Joseph MacRory

Contributors: TOR.


Joseph MacRory (1861-1945), Cardinal of the Roman Catholic Church, was born in 1861 near the town of Ballygawley in South Tyrone. One of ten children of Francis MacRory, a small farmer, and his wife Rose Montague. The young Joseph went to school locally at Glencull. MacRory went on to study at St. Patrick’s, the Diocesan Seminary in Armagh and later St. Patrick’s College, Maynooth. During this time he established his name among the theologians as a brilliant student. At the close of his studies to be a priest he entered Dunboyne establishment. This was a college endowed for the pursuit of higher ecclesiastical studies. MacRory was ordained a priest in 1885 and he became the first president of St. Patrick’s Boys Academy, Dungannon. In 1887, he was invited by Archbishop Ullathorne to become Professor of Sacred Scripture and Modern Theology at the Birmingham Diocesan Seminary at Olton College. MacRory had been two years at Olton, when he was appointed to fill the Chair of Sacred Scripture and Oriental Languages at St. Patrick’s College, Maynooth. After lecturing in various subjects in 1912 he eventually became vice-president of the college. During his time at Maynooth, MacRory produced many works, including a commentary on the Gospel of St. John (1897) and the Epistles of St Paul to the Corinthians (1934). One of his most valued works was his book on the New Testament and Divorce (1934). He also co-founded the Irish Theological Quarterly in 1906. He also wrote for the Catholic Bulletin of America and the Irish Ecclesiastical Record.

In 1915 MacRory was called by the Holy See to take his place in the ranks of the Irish hierarchy as bishop of Down and Connor. He was consecrated on 14 November 1915, by Cardinal Logue. MacRory was placed in a spiritual jurisdiction over a diocese that was then described as the most ‘turbulent in the country, which had as its centre the whirlpool of Belfast with its seething troubles, both religious and political’. Belfast was inflamed with the hatred of Rome and Ireland, and on many occasions MacRory’s life was threatened. He longed for spiritual and material welfare for all his people and was anxious to see all Irish people living and working in harmony. He was opposed to Catholic discrimination in the work place. At the outbreak of World War One he was called upon to lead the hierarchy of the north in signing the declaration against conscription. He highlighted the expulsion of Belfast Catholics from their employment in the summer of 1920, assisting them through appeals for aid and subscriptions of his own to relief funds. MacRory’s patriotic spirit dominated important speeches he made in his capacity as a public figure. He publicly denounced the Partition of the country on many occasions:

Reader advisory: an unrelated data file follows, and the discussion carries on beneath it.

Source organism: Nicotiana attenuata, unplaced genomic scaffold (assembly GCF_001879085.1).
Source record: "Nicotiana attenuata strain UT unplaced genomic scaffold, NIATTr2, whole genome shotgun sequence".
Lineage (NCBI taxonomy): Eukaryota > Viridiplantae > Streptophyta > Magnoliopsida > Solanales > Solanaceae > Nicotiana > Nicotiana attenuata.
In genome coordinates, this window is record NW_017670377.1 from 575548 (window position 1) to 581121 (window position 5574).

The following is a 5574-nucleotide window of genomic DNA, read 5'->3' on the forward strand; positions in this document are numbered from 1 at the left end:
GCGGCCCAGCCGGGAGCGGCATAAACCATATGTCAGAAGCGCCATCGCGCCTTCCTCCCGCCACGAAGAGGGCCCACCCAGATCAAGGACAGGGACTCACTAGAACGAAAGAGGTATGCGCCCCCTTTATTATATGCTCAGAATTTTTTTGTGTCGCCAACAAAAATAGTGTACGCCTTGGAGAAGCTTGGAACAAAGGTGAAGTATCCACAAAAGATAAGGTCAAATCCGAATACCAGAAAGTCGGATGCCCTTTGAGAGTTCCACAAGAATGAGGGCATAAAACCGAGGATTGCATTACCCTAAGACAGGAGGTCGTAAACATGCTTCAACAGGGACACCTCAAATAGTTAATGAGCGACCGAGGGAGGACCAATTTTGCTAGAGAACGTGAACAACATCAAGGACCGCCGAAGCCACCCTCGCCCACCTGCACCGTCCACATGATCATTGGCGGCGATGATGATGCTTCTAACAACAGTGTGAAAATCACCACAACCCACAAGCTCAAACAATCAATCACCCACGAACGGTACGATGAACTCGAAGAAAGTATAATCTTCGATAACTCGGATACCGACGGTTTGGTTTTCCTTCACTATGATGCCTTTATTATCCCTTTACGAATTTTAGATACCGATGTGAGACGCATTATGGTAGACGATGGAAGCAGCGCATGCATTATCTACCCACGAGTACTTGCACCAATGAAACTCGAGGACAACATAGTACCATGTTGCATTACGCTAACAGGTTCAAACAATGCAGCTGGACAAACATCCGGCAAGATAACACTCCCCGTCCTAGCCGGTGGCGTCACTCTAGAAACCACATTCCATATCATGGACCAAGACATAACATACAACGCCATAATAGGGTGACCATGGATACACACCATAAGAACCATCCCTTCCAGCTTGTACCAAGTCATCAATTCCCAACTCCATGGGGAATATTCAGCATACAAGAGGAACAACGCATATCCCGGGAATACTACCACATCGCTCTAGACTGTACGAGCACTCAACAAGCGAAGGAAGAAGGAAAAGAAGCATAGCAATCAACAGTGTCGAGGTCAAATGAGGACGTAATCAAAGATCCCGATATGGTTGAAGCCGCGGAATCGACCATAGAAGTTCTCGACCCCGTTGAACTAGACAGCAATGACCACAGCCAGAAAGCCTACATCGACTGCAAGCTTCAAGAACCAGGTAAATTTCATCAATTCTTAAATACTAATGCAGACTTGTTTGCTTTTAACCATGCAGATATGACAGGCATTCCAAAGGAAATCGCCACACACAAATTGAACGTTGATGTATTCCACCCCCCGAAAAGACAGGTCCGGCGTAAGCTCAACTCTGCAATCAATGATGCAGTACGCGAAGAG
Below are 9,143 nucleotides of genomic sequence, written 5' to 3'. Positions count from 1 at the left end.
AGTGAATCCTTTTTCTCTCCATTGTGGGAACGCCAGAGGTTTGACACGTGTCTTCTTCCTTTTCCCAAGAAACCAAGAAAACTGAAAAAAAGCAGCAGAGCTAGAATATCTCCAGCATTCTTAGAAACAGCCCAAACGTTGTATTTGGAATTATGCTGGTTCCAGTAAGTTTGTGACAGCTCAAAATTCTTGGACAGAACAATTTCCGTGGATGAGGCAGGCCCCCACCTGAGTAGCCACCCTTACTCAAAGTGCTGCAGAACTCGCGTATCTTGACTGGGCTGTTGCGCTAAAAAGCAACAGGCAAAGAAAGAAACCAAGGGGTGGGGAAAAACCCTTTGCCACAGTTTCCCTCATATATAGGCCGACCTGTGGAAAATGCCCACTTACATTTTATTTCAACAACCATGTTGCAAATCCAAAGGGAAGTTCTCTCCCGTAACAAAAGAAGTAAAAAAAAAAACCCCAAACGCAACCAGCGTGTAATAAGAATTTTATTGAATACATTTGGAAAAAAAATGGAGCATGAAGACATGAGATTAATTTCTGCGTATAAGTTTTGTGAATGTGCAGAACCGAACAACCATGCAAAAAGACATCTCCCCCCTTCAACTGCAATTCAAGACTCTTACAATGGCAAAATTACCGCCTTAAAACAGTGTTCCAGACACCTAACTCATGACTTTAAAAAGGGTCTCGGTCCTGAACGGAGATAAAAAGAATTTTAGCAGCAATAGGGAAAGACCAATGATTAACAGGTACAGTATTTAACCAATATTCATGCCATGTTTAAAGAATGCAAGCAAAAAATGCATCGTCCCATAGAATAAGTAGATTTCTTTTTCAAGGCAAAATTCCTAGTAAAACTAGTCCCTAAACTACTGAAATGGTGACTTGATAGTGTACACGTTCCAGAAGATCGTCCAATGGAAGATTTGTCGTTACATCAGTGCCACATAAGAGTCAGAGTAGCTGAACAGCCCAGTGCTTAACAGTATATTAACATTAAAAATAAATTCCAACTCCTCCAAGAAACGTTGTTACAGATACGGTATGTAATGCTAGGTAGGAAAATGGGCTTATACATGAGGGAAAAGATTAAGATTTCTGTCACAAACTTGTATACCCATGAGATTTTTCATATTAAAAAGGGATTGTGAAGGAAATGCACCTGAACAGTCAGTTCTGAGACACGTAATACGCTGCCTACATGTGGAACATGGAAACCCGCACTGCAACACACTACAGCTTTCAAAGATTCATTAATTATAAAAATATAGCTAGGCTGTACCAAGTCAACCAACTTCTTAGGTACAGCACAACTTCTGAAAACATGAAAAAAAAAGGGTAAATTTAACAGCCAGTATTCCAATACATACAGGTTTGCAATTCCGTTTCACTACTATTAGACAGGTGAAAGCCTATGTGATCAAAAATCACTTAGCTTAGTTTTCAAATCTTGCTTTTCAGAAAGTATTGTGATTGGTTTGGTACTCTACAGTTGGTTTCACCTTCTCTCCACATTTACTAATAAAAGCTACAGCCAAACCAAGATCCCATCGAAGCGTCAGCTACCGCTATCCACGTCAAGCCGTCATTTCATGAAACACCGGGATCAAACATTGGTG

‘It is an outrage that Partition should continue ... It was a terrible thing for any outside Power to come in and split up this country and leave it split up with lasting injury to the nation.’

He regarded dealings with the new government as collaboration with the enemy. Although he was slow to condemn IRA activities he served on the Catholic-police liaison committee set up under the Craig-Collins pact.

MacRory lent his patronage to the Gaelic revival. A fervent patriot he saw the value of Gaelic games and Irish dancing in building up the morale of the Irish people. He supported the Feiseanna, notably to the Tir-Eoghain and to the Feis Ard-Macha. The Gaelic Athletic Association in Ulster owes a great deal to MacRory. He purchased Shaun’s Park, later renamed MacRory Park. The yearly competition for the Dr. MacRory Cup raised the standard of Gaelic football in Ulster during the 1930s and 1940s. Although he wasn’t fluent in Irish, he admired the language and praised the Gaelic League for their attempts to promote it ‘If there is a Parliament in Dublin today, it is due to the spirit of self-respect and patriotism and independence nurtured and called forth by the Gaelic League.’ As a man of the people and not one to forget his own humble beginnings, MacRory spoke out against social and economic injustice, which he saw arising out of ‘the perversion of the doctrine of private property by materialistic finance capitalism’.